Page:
• Juices – any liquid with some tang i.e. lemon, lime, orange, or pomegranate juice, and
  • Sweeteners – sugar, honey, maple syrup, or other natural sweeteners.

Other than those three main ingredients, you may also add other flavours to enhance your compote. Some options include, but are not limited to orange zest, lemon zest, mint, or your favourite liqueur.

This mixed berry compote is best served over pancakes, toast, French toast, waffles, yoghurt, ice cream, or cheesecake. The possibilities are endless! Stick around tomorrow to see what I served my mixed berry compote over!

Mixed Berry Compote Ingredients

PREP TIME 5 MINS | COOKING TIME 10 MINS | SERVES 4

INGREDIENTS

  • 250g frozen mixed berries
  • 1/4 cup white granulated sugar
  • Zest of 1 lemon
  • Juice of half a lemon

METHOD

  1. Combine all the ingredients in a small saucepan.
  2. Over medium-high heat, bring the mixture to a boil until the berries break down and the compote thickens to your desired consistency, not more than 10 minutes.
  3. Serve over your choice of breakfast foods to satisfy your sweet tooth cravings in the morning. Enjoy!

I served mine over some delicious Vanilla Bliss Greek Style Yoghurt from Binda Valley. If you’re residing in the Philippines, you can get your fix of this yoghurt from Gourmet Direct PH.

Mixed Berry Compote & Binda Valley's Vanilla Bliss Yoghurt

You can easily make a large batch of compote and store them in the fridge, warming them up as you need them. Just be sure to keep the compote in an airtight container or sterlised jar. It should be able to last for up to 2 weeks when properly stored and refrigerated.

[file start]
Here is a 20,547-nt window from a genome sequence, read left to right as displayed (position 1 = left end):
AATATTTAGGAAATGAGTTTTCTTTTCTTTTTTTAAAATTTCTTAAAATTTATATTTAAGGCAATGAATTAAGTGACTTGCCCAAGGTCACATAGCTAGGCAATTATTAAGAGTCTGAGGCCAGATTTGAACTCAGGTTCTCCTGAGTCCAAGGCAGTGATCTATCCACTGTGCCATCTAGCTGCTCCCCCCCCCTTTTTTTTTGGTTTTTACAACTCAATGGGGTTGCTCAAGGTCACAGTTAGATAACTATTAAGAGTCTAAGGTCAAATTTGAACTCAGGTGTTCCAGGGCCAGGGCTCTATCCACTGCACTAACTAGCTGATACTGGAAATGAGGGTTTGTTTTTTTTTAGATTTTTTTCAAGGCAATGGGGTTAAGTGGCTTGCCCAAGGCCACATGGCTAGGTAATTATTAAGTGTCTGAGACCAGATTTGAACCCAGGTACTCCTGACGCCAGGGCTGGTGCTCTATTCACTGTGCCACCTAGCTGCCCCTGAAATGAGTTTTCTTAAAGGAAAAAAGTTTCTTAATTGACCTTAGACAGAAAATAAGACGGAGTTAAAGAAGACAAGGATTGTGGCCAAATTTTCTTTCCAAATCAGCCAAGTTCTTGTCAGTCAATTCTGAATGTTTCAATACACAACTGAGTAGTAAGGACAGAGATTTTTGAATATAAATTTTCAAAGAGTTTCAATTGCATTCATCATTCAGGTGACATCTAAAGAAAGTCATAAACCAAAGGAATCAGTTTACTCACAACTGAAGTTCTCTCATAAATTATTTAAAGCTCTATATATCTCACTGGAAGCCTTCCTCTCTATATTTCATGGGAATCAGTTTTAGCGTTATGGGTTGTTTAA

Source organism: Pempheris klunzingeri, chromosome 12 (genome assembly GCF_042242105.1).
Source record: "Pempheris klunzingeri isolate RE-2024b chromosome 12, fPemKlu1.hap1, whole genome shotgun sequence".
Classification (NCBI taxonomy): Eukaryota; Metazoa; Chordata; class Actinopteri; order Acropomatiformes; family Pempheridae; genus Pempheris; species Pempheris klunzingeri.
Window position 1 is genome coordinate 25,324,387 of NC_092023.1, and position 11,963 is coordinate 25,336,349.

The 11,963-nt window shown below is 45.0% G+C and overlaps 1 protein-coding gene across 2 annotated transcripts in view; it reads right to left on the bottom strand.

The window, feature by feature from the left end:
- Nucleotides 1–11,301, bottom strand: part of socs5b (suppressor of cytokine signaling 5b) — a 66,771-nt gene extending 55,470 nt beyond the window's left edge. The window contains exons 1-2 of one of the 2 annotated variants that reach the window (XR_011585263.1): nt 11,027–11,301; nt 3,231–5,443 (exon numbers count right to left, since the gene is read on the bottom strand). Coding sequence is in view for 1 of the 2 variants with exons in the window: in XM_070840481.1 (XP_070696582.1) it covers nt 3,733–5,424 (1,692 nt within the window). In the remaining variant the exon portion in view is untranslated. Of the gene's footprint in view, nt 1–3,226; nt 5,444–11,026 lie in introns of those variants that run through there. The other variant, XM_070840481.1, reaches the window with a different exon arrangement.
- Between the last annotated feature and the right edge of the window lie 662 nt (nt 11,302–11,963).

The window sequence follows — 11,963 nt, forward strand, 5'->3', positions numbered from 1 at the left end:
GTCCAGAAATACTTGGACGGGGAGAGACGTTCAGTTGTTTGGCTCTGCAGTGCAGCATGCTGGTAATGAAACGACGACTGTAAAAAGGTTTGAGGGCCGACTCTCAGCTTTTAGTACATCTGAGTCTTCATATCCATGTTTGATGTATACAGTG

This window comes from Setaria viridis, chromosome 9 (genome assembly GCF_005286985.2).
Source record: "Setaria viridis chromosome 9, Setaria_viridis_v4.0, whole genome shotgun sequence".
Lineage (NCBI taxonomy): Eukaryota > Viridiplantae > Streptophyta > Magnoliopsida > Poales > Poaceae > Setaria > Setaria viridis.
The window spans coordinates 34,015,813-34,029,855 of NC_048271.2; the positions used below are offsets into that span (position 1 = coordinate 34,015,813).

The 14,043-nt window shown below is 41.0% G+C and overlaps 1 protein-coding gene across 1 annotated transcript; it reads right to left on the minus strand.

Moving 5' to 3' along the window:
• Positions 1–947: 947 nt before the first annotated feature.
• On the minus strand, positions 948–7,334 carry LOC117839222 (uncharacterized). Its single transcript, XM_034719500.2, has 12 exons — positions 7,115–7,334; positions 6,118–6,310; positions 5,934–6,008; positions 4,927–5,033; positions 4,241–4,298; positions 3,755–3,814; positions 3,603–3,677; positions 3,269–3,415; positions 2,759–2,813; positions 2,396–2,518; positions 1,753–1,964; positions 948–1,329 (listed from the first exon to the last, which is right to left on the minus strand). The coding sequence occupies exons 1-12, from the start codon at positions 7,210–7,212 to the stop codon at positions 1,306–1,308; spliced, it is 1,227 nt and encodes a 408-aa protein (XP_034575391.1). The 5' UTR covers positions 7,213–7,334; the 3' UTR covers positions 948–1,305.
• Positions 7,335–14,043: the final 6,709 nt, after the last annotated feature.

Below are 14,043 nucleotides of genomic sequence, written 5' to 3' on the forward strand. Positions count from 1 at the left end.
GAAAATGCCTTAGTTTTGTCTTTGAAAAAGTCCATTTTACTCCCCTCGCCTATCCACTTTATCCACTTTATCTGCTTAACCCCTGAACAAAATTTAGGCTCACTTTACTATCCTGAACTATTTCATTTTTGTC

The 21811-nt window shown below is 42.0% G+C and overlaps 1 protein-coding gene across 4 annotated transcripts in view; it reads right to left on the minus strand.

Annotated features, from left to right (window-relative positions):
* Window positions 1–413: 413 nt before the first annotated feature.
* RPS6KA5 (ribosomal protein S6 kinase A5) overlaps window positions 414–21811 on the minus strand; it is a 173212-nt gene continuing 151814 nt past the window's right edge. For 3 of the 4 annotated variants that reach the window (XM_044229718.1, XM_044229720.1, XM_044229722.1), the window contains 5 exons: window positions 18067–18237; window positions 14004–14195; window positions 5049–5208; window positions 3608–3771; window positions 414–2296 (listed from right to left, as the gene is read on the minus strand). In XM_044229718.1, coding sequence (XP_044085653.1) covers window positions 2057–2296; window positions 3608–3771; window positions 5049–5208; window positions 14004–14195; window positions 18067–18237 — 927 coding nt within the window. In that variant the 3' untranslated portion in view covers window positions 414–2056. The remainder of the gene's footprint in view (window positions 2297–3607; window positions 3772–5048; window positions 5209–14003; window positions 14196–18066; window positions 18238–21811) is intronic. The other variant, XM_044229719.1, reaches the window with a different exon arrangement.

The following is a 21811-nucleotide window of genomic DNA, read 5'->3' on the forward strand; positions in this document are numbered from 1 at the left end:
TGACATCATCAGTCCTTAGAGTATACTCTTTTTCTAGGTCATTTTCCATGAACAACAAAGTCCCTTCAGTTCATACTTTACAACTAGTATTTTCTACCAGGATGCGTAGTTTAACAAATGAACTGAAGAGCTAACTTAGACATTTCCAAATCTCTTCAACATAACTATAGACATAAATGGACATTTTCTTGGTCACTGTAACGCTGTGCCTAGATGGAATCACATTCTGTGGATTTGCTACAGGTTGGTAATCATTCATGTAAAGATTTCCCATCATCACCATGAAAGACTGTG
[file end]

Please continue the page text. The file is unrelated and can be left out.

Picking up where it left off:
If you want to keep some around for even longer, you can always freeze it. Pour the compote into jars, then seal it while it is still hot. The compote will last in the freezer for up to 2 months.

BON APPÉTIT

– Ally xx

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Mango Berry Probiotic Yoghurt Smoothie

Mango Berry Probiotic Yoghurt Smoothie

Hello Everyone! If you read my post last week, I mentioned that in the upcoming weeks ahead, I’ll be featuring recipes using Binda Valley’s Probiotic Drinking Yoghurt and/or Greek Style Yoghurt that Gourmet Direct PH sent over in mid January. Last week I shared a recipe for Peach Mango Pie Probiotic Yoghurt Smoothie Bowl and this week I’ll also be sharing another smoothie recipe.

This Mango Berry Smoothie Probiotic Yoghurt Smoothie combines the delicious flavors of a juicy sweet mango together with tangy berries in one refreshing drink. Since berries aren’t native to the Philippines (except for strawberries where you can source locally), I decided to use frozen mixed berries to make this smoothie. You can also use fresh berries for this recipe but I find that they don’t give off a vibrant colour as opposed to using frozen fruit. Also, using frozen fruit gives the smoothie a nice and thick consistency.

Gourmet Direct PH x Binda Valley Yoghurt

To be honest, I was never really a smoothie kind of person until I left for Australia for my university studies. I always cherished my sleep more than waking up early in the morning to prepare my breakfast. I leave just enough time to shower, get ready, and dash out the door, grabbing breakfast either on campus or just outside my workplace during my internship. While this worked out fine, I realised I was spending so much money for breakfast. I remember getting toast with ricotta and berries for AUD 8 (almost 300 PHP) which is like a full fancy meal here in the Philippines or 3 full fast food meals.

Not that this smoothie is any cheaper than a fast food breakfast meal, but if you’re pressed for time in the mornings, and want to eat healthier, this smoothie is perfect for a quick and on-the-go breakfast. All you need to do is add an extra 5 minutes to your morning routine!